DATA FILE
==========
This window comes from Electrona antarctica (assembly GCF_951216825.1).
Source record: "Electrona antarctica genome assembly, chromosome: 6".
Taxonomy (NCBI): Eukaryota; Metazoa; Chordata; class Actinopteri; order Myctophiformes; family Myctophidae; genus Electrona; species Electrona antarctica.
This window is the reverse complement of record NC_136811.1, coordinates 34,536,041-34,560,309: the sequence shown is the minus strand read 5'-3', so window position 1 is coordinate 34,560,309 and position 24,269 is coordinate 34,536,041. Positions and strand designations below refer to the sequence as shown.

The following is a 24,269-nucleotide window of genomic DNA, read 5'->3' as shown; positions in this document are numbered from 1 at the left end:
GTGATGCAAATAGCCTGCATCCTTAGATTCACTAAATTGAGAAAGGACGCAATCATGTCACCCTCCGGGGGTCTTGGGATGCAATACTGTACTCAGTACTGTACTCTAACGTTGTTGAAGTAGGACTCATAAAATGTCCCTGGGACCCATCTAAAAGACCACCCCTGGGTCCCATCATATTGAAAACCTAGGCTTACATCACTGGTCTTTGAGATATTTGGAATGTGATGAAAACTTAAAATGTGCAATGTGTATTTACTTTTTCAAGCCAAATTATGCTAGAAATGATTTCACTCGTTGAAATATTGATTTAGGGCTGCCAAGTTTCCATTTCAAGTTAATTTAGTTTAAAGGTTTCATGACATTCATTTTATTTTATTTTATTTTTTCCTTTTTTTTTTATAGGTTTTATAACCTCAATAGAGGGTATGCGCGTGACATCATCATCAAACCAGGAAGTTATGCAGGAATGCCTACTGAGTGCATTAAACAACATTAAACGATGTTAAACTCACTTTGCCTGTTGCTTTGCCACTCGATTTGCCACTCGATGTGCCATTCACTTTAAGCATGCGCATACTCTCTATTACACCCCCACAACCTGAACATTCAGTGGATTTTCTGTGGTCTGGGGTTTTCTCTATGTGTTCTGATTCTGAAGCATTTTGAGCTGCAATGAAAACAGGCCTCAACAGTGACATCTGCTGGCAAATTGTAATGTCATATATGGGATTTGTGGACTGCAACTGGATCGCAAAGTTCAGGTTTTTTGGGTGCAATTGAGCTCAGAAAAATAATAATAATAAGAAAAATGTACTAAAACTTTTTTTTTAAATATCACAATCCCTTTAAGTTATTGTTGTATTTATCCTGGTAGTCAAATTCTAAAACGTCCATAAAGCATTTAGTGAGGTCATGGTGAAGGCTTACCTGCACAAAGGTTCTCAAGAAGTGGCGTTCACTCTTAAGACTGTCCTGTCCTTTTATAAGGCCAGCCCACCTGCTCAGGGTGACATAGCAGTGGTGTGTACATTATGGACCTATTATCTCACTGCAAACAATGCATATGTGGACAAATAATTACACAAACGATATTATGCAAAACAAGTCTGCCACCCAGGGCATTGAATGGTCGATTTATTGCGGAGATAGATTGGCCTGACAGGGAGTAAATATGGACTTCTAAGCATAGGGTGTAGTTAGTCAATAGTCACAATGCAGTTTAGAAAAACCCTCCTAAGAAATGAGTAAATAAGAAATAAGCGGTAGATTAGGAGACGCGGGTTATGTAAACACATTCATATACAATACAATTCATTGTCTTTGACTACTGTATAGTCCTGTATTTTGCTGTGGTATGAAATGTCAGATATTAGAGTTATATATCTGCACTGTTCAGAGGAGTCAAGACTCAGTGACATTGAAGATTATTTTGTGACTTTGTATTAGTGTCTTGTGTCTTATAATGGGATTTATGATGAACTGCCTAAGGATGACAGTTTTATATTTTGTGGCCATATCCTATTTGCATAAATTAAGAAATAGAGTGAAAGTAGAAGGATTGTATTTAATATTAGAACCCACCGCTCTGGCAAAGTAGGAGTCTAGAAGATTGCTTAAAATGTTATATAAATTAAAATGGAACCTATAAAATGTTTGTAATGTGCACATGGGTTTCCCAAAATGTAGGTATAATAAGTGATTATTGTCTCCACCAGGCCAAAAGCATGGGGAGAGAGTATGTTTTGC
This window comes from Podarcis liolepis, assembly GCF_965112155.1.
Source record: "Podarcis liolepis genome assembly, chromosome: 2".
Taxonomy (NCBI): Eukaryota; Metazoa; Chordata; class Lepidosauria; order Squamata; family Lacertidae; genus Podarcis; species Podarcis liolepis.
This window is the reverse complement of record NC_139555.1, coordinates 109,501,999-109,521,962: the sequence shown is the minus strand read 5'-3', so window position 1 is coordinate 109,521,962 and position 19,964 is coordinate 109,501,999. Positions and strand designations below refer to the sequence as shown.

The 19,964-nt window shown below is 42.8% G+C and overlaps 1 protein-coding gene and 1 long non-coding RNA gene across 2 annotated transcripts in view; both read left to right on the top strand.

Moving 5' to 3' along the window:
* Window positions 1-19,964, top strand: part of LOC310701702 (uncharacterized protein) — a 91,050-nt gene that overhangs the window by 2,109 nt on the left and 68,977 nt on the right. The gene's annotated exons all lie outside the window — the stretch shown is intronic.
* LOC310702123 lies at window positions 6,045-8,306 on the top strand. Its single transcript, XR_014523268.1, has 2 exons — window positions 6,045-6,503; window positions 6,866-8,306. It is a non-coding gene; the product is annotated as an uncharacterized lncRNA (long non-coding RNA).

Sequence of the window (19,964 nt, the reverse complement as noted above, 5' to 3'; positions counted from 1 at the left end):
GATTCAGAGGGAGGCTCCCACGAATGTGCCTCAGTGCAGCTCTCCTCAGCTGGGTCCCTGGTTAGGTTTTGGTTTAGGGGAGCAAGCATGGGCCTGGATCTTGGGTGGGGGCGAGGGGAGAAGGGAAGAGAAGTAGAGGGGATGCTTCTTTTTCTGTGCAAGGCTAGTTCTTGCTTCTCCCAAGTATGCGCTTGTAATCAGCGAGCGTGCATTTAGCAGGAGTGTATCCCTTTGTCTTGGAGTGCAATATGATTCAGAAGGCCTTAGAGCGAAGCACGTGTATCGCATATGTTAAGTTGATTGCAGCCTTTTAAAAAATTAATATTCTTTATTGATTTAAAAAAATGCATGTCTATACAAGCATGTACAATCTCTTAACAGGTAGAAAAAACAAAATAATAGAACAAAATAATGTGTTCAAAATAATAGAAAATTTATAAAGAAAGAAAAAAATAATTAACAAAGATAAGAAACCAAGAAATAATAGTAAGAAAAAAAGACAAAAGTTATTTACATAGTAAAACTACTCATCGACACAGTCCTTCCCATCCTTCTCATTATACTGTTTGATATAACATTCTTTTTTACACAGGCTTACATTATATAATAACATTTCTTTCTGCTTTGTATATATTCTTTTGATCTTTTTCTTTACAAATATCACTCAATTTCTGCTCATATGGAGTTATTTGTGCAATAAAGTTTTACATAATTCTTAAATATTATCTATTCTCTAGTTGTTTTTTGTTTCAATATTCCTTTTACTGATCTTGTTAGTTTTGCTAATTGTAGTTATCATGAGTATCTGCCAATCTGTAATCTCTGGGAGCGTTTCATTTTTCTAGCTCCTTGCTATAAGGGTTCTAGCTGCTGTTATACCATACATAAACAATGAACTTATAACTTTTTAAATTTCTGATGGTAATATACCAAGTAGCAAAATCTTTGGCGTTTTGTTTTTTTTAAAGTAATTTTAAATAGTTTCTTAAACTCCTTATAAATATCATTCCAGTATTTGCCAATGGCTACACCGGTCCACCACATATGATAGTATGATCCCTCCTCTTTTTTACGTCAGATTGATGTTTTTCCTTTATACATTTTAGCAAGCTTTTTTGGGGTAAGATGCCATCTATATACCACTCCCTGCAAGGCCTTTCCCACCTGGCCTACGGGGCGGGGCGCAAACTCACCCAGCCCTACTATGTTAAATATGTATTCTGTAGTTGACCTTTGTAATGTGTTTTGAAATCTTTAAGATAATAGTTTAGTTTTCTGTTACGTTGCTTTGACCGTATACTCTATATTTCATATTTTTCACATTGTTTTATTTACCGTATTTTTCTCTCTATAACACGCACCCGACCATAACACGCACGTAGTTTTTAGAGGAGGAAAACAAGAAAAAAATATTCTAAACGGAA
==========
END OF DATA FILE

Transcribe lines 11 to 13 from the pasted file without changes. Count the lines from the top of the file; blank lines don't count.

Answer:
The 19,964-nt window shown below is 42.8% G+C and overlaps 1 protein-coding gene and 1 long non-coding RNA gene across 2 annotated transcripts in view; both read left to right on the top strand.

Moving 5' to 3' along the window:
* Window positions 1-19,964, top strand: part of LOC310701702 (uncharacterized protein) — a 91,050-nt gene that overhangs the window by 2,109 nt on the left and 68,977 nt on the right. The gene's annotated exons all lie outside the window — the stretch shown is intronic.